this.showsToast$.next(true);   
  }  

  // This updates the showsToast behavioursubject to 'false'  
  dismissToast(): void {    
    this.showsToast$.next(false);  
  }
}
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Two-Way Bind the Component

Now we can go back to the toast component and replace the variables in the template with the observables we have in the component.

  1. In the component itself, since we define and store our values in the service, we can remove the values from the component properties and replace them with their types.
  2. We want to inject the toast.service as a 'public' injectable within the constructor
  3. We'll want to add a dismiss() method that can call on the toast.service within the component and access its dismissToast() method
import { ToastService } from 'src/app/services/toast.service';

export class ToastComponent implements OnInit {  
  // Change the default values to types  
  toastClass: string[];  
  toastMessage: string;  
  showsToast: boolean;  

  constructor(public toast: ToastService ) { } // We inject the toast.service here as 'public'  

  ngOnInit(): void {  }  

  // We'll add this to the dismiss button in the template  
  dismiss(): void {    
    this.toast.dismissToast();  
  }
}
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Using the Async Pipe in the Template

To use the async pipe, you just have to add the service as an object followed by the observable name you're accessing; and follow those with | async.

<!--We canged the toastTrigger and class-->
<div
  [@toastTrigger]="(toast.showsToast$ | async) ? 'open' : 'close'" 
  [class]="toast.toastState$ | async">  
    <div style="max-width: 160px;">
      <!--We access the toastMessage$ observable in the service-->    
      {{ toast.toastMessage$ | async }}  
    </div>  

  <a
    class="close-btn" 
    (click)="dismiss()">    
    <small>      
      Dismiss    
    </small>  
  </a>
</div>
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Test it!

Since behavior subjects can hold initial values, we can test the toast by changing the default showsToast$ value to true and adding whatever else you want to the other values!

export class ToastService {  
  public showsToast$: BehaviorSubject<boolean> = new BehaviorSubject<boolean>(true);  
  public toastMessage$: BehaviorSubject<string> = new BehaviorSubject<string>('This is a test message!');  
  public toastState$: BehaviorSubject<string> = new BehaviorSubject<string>(TOAST_STATE.danger);  

  constructor() { }  

  // .. more code
}
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Conclusion

This was a lot -- but it's also the article I wish I read before I knew all this. We walked through the idea of services being separated, animations, scss styling, and more.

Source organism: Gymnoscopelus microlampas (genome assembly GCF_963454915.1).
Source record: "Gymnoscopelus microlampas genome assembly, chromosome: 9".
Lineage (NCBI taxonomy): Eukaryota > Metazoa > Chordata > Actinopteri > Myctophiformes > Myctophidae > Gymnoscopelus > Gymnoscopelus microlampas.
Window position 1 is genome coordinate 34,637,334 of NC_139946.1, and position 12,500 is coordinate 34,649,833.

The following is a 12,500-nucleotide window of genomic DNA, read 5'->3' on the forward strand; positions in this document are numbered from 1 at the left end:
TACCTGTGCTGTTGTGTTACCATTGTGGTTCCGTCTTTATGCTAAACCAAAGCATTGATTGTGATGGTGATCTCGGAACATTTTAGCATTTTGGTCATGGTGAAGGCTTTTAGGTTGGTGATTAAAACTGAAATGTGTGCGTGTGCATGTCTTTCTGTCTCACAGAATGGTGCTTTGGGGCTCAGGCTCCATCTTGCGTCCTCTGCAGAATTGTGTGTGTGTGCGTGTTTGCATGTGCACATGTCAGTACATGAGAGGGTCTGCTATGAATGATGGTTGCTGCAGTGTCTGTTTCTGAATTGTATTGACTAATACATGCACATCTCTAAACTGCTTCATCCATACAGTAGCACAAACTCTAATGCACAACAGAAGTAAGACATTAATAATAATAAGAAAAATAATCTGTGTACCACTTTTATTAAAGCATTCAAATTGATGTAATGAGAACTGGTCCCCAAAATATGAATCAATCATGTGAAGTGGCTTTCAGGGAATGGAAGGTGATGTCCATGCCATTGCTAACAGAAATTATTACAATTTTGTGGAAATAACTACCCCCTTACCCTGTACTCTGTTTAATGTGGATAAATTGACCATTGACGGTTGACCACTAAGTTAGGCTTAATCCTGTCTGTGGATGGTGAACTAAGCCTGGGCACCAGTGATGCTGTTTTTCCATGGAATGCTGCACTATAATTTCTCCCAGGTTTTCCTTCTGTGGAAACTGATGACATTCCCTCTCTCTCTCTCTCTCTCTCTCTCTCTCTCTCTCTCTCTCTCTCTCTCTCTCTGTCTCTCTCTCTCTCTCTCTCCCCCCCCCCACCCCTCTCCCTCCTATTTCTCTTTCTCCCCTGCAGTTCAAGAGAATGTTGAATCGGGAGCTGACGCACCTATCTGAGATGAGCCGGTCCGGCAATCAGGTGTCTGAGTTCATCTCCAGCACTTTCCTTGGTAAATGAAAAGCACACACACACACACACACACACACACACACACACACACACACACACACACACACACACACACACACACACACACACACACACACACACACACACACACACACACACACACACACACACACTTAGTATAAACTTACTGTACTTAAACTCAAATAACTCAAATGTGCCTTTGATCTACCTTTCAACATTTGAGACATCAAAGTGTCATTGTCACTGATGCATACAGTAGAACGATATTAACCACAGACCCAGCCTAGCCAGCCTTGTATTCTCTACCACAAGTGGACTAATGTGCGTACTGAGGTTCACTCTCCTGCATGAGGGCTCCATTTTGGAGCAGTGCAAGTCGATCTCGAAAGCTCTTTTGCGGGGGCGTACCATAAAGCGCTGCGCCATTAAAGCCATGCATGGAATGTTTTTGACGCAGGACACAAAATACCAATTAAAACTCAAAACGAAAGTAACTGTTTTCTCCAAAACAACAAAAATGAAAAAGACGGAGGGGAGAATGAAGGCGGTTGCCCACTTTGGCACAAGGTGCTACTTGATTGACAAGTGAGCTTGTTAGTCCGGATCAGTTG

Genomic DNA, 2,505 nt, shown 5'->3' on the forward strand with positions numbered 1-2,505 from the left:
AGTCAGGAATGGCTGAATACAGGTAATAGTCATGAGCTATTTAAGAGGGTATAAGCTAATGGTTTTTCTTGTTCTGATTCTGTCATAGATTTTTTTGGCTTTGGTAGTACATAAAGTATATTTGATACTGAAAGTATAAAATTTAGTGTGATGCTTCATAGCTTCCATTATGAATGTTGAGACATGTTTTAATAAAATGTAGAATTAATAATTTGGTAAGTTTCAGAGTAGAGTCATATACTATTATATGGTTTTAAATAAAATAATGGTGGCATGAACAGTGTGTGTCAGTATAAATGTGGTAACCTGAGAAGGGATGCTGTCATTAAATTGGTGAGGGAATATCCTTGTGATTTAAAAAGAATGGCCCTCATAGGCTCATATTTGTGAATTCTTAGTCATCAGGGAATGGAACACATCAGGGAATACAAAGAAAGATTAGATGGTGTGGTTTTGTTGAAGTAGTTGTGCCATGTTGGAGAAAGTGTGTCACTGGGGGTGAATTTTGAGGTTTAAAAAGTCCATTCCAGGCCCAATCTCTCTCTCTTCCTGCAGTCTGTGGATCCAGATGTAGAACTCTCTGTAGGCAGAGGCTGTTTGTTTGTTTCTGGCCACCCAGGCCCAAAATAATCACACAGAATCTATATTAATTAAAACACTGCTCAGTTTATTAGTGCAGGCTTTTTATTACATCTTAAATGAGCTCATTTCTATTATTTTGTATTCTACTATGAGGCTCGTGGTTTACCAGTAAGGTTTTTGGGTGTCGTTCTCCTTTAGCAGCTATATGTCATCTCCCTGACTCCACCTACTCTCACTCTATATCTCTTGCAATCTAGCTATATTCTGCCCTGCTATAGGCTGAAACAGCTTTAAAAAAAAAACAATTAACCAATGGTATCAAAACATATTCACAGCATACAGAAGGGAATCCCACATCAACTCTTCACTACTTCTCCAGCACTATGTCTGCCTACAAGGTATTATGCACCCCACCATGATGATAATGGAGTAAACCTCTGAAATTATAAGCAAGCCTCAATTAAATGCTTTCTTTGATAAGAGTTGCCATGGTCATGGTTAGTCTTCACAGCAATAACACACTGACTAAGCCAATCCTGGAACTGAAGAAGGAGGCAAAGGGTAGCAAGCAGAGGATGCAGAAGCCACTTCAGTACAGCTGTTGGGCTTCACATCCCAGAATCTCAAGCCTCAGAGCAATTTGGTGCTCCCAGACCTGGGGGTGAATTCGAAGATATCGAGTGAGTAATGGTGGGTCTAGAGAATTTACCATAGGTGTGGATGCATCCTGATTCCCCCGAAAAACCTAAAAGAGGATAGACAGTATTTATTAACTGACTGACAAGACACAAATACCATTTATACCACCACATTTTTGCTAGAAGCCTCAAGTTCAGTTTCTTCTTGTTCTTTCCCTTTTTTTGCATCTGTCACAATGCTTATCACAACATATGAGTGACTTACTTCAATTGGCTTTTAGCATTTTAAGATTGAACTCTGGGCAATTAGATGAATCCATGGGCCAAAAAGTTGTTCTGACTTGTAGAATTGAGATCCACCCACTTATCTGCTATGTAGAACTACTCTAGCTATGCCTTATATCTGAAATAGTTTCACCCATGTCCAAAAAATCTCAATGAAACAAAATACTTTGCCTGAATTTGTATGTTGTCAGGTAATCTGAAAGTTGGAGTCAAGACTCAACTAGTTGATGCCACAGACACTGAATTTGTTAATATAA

Now, when you're completing a process that needs a toast triggered, you can call on the toast to appear (and maybe even add a setTimeout to dismiss it!). Here's an example in a standard firebase user auth service:

export class AuthService {  

  constructor(
    private fireAuth: AngularFireAuth,    
    private toast: ToastService  
  ) {}  

  registerUser(email: string, password: string): void {    
    this.fireAuth.createUserWithEmailAndPassword(email, password)      
      .then(res => {        
        this.toast.showToast(          
          TOAST_STATE.success,          
          'You have successfully registered!');        
        this.dismissError();        
        console.log('Registered', res);
      })
      .catch(error => {        
        this.toast.showToast(          
          TOAST_STATE.danger,          
          'Something went wrong, could not register'        
        );        
        this.dismissError();        
        console.log('Something went wrong', error.message);      
      });  
  }  

  private dismissError(): void {    
    setTimeout(() => {      
      this.toast.dismissToast();    
    }, 2000);  
  }
}
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That's it. That's all.

Ria

Ps. Check out this code in my my GitHub repo

Discussion (6)

riapacheco profile image
Ria Pacheco Author

I would absolutely love this (and to learn from the process!). You can email me at me@riapacheco.com. I'm away this upcoming weekend but that's well within your timeframe me thinks

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riapacheco profile image
Ria Pacheco Author

Oh man I wouldn’t call it a “framework” (I built it for myself for experimenting quickly and you still have to update variables like colors in the actual files within the node folder)… but… brushes eyebrows with fingers… perhaps I did.

riapacheco profile image
Ria Pacheco Author

Huzzah!